How Competitive Gaming Kills Enjoyment
Every month in Play Magazine, we take a hot topic and look at the arguments for and against. The subject of debate this time is competitive gaming. We’ve already had Play and Retro Gamer’s Drew Sleep arguing that competitive gaming is the future. Now we’ve got the response from Retro Gamer’s Nick Thorpe on the problem with competitive gaming.
Hello, my name is Nick, and I’m a recovering competitive gamer. It’s a personality flaw. If you hand me a game, I can’t help but try to beat other players. I don’t just mean the occasional game of Street Fighter amongst friends – I’ve dabbled in everything from speedrunning to online tournaments, and I was even worse when it came to tabletop games (we’re talking international travel here, folks).
The rise of online gaming has given us an increase in games specifically designed to be competitive, to the point that we’re even getting online-only PvP games. Some of them, like the forthcoming PlayStation VR game RIGS, look like a lot of fun. But they aren’t, because they attract people like me who can’t have fun unless they’re winning. The simple fact that I’m playing against a human transforms the experience – if I’m playing a single-player game, I’ll accept most deaths and errors without much complaint. Get another player involved and suddenly I’m obsessing over my win percentage, treating every loss as a catastrophe, while every unfavourable event arising from a randomised element feels like a personal slight from any and every god known to man.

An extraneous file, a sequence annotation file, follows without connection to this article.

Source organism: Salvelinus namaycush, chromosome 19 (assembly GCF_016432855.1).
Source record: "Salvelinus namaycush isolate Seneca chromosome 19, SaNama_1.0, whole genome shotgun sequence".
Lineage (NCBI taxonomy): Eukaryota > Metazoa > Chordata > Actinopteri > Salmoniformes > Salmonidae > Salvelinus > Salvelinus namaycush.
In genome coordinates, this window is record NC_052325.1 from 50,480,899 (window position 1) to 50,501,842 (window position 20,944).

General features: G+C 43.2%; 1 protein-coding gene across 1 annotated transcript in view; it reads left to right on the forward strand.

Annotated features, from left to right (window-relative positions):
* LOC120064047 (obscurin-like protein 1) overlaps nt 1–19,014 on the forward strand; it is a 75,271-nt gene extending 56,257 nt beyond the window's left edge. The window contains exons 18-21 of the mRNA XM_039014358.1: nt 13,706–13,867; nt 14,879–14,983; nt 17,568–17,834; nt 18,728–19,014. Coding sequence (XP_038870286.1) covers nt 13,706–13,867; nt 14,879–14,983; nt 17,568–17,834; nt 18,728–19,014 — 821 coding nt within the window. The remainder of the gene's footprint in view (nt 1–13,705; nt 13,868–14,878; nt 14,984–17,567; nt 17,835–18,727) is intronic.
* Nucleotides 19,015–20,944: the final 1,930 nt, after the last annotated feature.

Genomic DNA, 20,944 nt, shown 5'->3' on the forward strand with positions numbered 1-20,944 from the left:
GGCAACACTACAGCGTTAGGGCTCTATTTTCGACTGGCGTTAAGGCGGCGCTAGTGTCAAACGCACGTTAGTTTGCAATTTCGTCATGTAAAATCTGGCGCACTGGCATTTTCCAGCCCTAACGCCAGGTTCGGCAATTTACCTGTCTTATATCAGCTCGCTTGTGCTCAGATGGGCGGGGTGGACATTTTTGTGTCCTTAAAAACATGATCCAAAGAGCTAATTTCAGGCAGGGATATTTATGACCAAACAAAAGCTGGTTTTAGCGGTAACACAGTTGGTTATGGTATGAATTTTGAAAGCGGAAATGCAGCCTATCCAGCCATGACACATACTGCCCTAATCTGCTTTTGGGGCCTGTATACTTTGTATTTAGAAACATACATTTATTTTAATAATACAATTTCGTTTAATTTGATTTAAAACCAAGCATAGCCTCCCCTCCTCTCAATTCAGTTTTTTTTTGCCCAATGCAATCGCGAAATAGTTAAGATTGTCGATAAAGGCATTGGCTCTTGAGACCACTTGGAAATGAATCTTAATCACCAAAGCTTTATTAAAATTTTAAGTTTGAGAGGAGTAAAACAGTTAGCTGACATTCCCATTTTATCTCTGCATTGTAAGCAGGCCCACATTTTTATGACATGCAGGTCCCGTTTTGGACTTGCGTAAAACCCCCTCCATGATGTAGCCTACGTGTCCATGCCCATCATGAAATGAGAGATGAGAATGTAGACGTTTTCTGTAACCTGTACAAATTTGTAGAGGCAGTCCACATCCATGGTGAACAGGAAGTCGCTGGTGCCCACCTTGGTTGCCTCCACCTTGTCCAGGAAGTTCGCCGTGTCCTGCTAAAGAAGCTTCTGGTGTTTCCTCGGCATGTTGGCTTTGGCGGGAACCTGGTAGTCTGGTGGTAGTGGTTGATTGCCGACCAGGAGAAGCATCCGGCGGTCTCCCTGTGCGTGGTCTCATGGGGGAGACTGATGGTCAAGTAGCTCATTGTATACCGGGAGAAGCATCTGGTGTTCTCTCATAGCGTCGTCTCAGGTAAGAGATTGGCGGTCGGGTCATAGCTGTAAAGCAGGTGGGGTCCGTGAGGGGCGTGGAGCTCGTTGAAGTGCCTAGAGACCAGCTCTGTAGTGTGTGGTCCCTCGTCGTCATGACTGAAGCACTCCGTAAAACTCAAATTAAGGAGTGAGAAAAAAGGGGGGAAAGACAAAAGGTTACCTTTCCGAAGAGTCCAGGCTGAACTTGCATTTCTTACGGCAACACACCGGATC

What’s worse is that I’m a pretty mild case. When things go wrong for me, I tend to focus my anger inwards rather than lashing out at other players, but if you’ve ever played an online game, you’ll know that there are many players who don’t take that approach. Professional players are usually pretty relaxed, but the ones just below that level, the skilled players who still feel they have something to prove – good lord, they’re insufferable. I don’t know about you, but I don’t particularly enjoy being subjected to constant verbal abuse while being beaten – at least not when I’m playing videogames.
But if you’re playing a team-based game, you’ll enjoy the odd words of encouragement and support, right? Wrong. I lived with the founders of a university eSports society for a while, and every night I would hear the indignant rage of people who would be making thousands if it weren’t for their comrades holding them back. Oh yes, eSports. Playing competitively is one thing, but when you add actual stakes – money and prizes – winning goes from being your shield against misery to an necessity, turning your hobby into a stressful job.
I’m sure that across the page, Toxic Drew has tried to sell you on the thrill of victory, but I know from experience that is a feeling you spend more time chasing than experiencing. More often, competitive games just make you feel miserable in defeat and open you up to a torrent of abuse from people you’ve never met. There’s a whole wealth of games out there which don’t do that and those are the games I’d rather play, because I’d rather have fun with my time. You might have fun with competitive gaming, but you’d have to be well-adjusted to do so – and I’m definitely not.